Make new friends, keep the old, one is silver, the other gold. We all desire to have friendships that will be meaningful and lasting. The only way to accomplish this is to have friendships centered on God.
Jesus Christ chose his closest Apostles and friends to climb Mount Tabor with him, Simon Peter, James and his brother John. There, he is transfigured to reveal his divinity to them to reinforce the meaning of his mission of saving love and divine truth.
Jesus Christ is then visited by his Old Testament friends: Moses, who received God’s Ten Commandments of life, love and freedom; and the prophet Elijah, who helped guide the Israelites in living God’s law of life and love, by defeating the false prophets.
As we grow in our friendship with the Lord Jesus, we should begin to grow in our devotion to his closest friends, the Saints. And since we live in Christ with them – who have been made perfect in Christ and by Christ, which brings glory to God – we can bring to them our hopes and fears, our joys and our sorrows.
Some people have difficulty understanding this friendship with the Saints, since they think that only God should occupy their minds. They might also have trouble with it because one way the Church has described this relationship is by naming it “Cult of the Saints.” Of course, the word “cult” comes from “cultivate” which is life giving, but people might think of the negative connotation of the word “cult” as in “secret cult” where people control others by breaking down their personalities and manipulating them with lies.
Some people think that we should only talk with Jesus since he is the crown and goal of our life in heaven. Yet, in the second reading from St. Paul’s Letter to the Philippians we read how his friends in Christ bring him “joy” and that they are his “crown” whom he longs for.
St. Paul writes to the Christians in the Greek city of Philipi (the Philippians) that they should be: “imitators of me” and be eager to take up the cross so as to be glorified with Jesus Christ and his holy ones. “Therefore, my brothers and sisters, whom I love and long for, my joy and my crown, in this way stand firm in the Lord.”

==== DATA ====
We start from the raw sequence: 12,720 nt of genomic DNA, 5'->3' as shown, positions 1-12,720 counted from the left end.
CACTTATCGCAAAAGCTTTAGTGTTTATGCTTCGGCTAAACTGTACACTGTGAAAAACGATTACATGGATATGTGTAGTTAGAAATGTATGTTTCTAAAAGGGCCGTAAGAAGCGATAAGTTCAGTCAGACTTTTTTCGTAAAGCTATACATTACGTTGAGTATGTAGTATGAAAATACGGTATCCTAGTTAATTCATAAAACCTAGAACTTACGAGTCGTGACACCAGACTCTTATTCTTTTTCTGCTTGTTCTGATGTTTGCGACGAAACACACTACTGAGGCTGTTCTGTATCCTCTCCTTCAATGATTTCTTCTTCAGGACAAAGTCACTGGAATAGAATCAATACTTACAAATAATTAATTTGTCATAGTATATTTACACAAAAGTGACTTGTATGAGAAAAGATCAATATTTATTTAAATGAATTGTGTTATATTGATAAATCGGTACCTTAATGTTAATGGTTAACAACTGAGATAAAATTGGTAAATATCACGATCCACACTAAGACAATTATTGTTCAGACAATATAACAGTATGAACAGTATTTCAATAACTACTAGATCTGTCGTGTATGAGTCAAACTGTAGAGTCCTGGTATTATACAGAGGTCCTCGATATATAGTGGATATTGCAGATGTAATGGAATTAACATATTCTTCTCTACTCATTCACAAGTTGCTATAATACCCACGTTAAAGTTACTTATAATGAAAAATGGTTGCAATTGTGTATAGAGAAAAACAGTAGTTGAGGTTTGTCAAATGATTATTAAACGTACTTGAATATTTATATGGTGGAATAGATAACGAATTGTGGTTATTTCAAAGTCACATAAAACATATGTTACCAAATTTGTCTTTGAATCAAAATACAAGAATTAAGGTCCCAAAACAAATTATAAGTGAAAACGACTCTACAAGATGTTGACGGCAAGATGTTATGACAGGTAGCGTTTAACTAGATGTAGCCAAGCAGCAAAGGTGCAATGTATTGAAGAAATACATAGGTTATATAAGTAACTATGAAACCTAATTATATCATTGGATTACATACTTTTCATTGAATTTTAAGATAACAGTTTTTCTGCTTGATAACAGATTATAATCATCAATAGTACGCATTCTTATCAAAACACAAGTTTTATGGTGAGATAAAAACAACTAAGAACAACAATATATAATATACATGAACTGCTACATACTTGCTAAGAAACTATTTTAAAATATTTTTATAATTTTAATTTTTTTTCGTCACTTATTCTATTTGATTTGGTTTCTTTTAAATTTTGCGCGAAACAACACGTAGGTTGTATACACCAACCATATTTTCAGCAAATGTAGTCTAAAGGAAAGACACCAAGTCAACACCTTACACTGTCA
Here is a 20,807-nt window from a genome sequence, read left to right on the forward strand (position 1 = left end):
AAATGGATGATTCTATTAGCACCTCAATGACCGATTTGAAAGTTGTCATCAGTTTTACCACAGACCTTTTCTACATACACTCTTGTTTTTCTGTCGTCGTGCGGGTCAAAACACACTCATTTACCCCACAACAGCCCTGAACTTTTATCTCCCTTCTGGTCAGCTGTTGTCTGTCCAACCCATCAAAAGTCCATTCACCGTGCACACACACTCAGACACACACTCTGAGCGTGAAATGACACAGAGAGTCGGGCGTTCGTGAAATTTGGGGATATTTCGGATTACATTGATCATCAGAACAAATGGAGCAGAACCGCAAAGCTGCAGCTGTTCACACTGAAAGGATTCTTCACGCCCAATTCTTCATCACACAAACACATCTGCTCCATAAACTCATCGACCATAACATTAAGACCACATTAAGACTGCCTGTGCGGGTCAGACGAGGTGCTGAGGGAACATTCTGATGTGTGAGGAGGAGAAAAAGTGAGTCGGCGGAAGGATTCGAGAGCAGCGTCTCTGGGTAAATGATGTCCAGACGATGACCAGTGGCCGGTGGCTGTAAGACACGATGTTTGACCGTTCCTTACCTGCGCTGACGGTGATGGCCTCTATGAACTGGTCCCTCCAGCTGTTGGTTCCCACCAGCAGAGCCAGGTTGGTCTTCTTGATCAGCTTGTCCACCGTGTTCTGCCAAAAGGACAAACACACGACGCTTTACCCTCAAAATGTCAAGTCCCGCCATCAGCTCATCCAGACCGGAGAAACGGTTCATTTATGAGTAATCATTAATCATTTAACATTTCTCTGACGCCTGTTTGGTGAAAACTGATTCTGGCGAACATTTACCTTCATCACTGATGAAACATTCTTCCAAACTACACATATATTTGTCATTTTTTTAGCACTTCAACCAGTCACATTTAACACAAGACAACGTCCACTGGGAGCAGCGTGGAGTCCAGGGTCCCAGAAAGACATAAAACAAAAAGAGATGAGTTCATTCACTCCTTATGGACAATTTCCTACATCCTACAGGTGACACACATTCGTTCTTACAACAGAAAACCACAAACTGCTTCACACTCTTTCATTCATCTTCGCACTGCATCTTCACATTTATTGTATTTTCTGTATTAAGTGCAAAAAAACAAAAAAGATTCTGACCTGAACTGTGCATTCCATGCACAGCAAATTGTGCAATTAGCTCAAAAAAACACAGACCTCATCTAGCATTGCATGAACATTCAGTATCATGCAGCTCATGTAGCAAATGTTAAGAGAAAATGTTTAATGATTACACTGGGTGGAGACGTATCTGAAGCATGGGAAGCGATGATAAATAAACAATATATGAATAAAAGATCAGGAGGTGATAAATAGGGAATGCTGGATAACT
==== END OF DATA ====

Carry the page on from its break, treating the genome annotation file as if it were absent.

My friends, we believe that Holy Mass is a participation in the Holy Mass in Heaven, and that all the Saints and Holy Angels are worshipping the Holy Trinity with us. Thus, we can and should call on our patron Saints to help us bring before God our hopes and fears, our venial sins to be eliminated and our desire to grow in virtue. We have the opportunity to pray for our family and friends, and to thank God especially in the quiet of our hearts after receiving him in the Eucharist. This is how we deepen our prayer life.
Another saint that learned how to pray deeply was St. Patrick. The Confession of St. Patrick is a book that tells of his spiritual growth. He wrote that he was not much of a Catholic Christian in his youth, but at age 16 he was kidnapped by Irish pirates and sold into slavery in Ireland. After six years of hard labor, and praying morning, noon and night, he is able to escape and returns to his home in Wales.
Yet, the Lord called him to go back to Ireland and bring the Gospel message to the Irish. He studied and was ordained a priest, and then was called to be a bishop and was sent to Ireland. Since he had learned the language and customs of the Irish during his captivity, his missionary work flourished.
At one point in his ministry St. Patrick climbed a mountain barefoot, and fasted 40 days and 40 nights for the conversion of the Irish people.
To this day many faithful climb Croagh Patrick, as the mountain is now called, in order to be transfigured by the grace of our Lord Jesus Christ, with the help of the intercession of Moses, Elijah, Peter, James and John, and the other Saints whom we call our brothers and sisters in the Lord.
Peace in Christ,
Fr. Thomas McCabe